If you think the first women in business were the handful who graduated from HBS in 1963, think again. Women have been actively participating in the American economy for centuries, and Baker Library has the documents to prove it.
Until recently, research on women entrepreneurs or women in business or just on women in general was hard to find. Early 20th-century catalogs did not specifically mention women. As recently as the mid-1990s, Baker Library did not have a clear sense of what, if any, records shed light on female involvement in the development of American business and industry.
Fortunately, that is no longer the case. Thanks to the generosity of an alumna and the Harvard University Women’s Matching Fund, Baker Library initiated a comprehensive survey of the Business Manuscripts Collection to identify materials that would be useful to the study of the historical role of women in business and the economy.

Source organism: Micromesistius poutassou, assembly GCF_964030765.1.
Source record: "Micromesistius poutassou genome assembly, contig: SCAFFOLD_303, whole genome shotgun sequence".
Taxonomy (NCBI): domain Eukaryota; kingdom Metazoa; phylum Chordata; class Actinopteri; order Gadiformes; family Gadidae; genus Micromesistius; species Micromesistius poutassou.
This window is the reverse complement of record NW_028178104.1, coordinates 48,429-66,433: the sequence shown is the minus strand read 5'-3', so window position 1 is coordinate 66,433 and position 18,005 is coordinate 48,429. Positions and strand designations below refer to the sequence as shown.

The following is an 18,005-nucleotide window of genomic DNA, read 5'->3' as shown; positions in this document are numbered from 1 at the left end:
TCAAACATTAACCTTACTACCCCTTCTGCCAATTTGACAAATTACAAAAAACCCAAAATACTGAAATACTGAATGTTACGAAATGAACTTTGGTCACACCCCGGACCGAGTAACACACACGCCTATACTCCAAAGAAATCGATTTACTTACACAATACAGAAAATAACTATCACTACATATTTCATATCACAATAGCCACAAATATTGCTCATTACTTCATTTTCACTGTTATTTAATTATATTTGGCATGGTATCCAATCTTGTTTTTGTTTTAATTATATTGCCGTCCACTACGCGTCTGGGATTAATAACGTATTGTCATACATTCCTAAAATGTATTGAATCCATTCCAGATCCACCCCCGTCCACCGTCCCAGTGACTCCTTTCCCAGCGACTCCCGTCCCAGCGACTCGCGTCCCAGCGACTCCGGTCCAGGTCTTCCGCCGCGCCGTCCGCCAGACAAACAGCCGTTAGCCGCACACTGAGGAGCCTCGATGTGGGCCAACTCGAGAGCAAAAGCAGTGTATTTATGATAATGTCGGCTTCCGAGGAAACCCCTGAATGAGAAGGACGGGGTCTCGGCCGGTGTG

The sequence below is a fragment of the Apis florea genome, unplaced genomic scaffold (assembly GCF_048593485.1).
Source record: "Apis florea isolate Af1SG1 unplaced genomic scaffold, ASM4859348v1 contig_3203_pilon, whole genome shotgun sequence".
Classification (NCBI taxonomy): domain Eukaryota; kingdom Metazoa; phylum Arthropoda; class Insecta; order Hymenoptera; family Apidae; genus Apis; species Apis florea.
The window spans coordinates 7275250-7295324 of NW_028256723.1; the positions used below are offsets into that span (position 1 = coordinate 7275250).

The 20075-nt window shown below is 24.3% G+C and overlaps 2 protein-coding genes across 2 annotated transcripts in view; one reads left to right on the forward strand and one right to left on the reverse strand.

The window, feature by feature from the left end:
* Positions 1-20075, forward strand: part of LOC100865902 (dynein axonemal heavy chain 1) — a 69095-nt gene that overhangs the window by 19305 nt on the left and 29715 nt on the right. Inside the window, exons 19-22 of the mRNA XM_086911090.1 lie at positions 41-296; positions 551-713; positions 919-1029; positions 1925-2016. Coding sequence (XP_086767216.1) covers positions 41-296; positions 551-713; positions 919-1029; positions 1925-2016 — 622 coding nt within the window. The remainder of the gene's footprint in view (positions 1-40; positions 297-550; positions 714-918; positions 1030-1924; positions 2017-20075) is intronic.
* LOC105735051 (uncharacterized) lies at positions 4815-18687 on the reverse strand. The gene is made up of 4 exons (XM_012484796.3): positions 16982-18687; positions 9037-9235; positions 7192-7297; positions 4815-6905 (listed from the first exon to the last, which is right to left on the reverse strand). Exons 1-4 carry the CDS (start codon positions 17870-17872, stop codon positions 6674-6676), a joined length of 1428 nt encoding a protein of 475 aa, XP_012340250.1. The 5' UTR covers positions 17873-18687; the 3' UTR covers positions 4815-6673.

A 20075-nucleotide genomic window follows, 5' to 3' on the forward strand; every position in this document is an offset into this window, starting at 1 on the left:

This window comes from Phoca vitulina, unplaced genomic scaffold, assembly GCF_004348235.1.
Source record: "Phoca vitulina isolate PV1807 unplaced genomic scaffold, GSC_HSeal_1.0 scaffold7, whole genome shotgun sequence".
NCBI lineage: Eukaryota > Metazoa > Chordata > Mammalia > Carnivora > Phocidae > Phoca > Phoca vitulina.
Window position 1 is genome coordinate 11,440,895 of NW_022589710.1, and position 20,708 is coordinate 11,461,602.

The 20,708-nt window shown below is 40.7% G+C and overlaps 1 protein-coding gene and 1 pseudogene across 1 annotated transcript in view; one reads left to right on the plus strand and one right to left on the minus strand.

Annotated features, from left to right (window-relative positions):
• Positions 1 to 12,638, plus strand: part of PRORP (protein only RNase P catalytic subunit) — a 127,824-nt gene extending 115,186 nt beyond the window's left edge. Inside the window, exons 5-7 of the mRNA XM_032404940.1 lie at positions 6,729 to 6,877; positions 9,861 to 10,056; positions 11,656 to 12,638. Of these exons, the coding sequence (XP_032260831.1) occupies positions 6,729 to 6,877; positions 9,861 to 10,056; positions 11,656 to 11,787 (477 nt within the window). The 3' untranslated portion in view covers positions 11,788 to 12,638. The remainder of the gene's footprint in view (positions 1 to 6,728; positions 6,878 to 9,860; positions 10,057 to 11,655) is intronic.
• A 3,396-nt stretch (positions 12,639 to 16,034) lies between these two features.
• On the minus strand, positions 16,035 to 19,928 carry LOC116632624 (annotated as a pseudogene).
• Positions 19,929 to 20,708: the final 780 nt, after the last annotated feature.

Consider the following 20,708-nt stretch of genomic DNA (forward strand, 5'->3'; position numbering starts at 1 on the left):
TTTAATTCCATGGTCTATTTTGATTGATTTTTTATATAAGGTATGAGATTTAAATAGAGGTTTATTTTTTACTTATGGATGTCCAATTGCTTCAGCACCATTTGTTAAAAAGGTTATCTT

Documents discovered range from 18th-century accounts of female tavern owners to 20th-century office records. Through them, we hear the unique voices of women like Adra Ashley, a 19th-century ship captain’s wife who traveled with her husband on his trading voyages and kept a personal diary in the empty spaces of the ship’s logbook; or like Ella Lyman Cabot, who chastised her stockbroker through correspondence in the 1930s for buying high and selling low.
A selection of the most fascinating and dynamic pieces is currently on display in the Baker Lobby. The exhibition will run through June 14, 2002.
This three-year undertaking has revealed that Baker Library holds a wide range of resources that illuminate a host of women’s history topics. The library staff is pleased to be able to make these resources available for study, and invites the HBS community to take a look at Women, Enterprise and Society.